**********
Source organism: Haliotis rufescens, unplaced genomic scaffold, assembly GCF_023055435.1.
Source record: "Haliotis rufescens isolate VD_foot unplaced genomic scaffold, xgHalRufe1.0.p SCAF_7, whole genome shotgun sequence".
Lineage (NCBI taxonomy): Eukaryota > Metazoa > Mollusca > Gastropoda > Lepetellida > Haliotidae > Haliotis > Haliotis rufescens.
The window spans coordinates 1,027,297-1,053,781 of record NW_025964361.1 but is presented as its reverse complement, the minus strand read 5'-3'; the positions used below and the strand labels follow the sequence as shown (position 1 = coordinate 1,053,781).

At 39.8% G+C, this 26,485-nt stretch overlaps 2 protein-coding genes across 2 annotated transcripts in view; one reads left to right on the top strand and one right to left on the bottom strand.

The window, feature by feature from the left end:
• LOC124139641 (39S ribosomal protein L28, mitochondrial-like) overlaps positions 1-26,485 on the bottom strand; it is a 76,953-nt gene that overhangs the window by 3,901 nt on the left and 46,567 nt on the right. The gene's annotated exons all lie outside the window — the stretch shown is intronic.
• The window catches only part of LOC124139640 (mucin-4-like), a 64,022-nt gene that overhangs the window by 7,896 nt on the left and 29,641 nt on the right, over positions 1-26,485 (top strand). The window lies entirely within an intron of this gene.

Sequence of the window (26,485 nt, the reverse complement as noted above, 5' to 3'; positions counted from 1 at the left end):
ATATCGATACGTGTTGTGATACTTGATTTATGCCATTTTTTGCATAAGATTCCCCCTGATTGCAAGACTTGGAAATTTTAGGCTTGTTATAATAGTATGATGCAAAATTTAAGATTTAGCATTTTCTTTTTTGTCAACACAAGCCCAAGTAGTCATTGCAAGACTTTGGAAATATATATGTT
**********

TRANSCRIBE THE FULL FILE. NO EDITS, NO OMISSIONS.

Source organism: Haliotis rufescens, unplaced genomic scaffold, assembly GCF_023055435.1.
Source record: "Haliotis rufescens isolate VD_foot unplaced genomic scaffold, xgHalRufe1.0.p SCAF_7, whole genome shotgun sequence".
Lineage (NCBI taxonomy): Eukaryota > Metazoa > Mollusca > Gastropoda > Lepetellida > Haliotidae > Haliotis > Haliotis rufescens.
The window spans coordinates 1,027,297-1,053,781 of record NW_025964361.1 but is presented as its reverse complement, the minus strand read 5'-3'; the positions used below and the strand labels follow the sequence as shown (position 1 = coordinate 1,053,781).

At 39.8% G+C, this 26,485-nt stretch overlaps 2 protein-coding genes across 2 annotated transcripts in view; one reads left to right on the top strand and one right to left on the bottom strand.

The window, feature by feature from the left end:
• LOC124139641 (39S ribosomal protein L28, mitochondrial-like) overlaps positions 1-26,485 on the bottom strand; it is a 76,953-nt gene that overhangs the window by 3,901 nt on the left and 46,567 nt on the right. The gene's annotated exons all lie outside the window — the stretch shown is intronic.
• The window catches only part of LOC124139640 (mucin-4-like), a 64,022-nt gene that overhangs the window by 7,896 nt on the left and 29,641 nt on the right, over positions 1-26,485 (top strand). The window lies entirely within an intron of this gene.

Sequence of the window (26,485 nt, the reverse complement as noted above, 5' to 3'; positions counted from 1 at the left end):
ATATCGATACGTGTTGTGATACTTGATTTATGCCATTTTTTGCATAAGATTCCCCCTGATTGCAAGACTTGGAAATTTTAGGCTTGTTATAATAGTATGATGCAAAATTTAAGATTTAGCATTTTCTTTTTTGTCAACACAAGCCCAAGTAGTCATTGCAAGACTTTGGAAATATATATGTT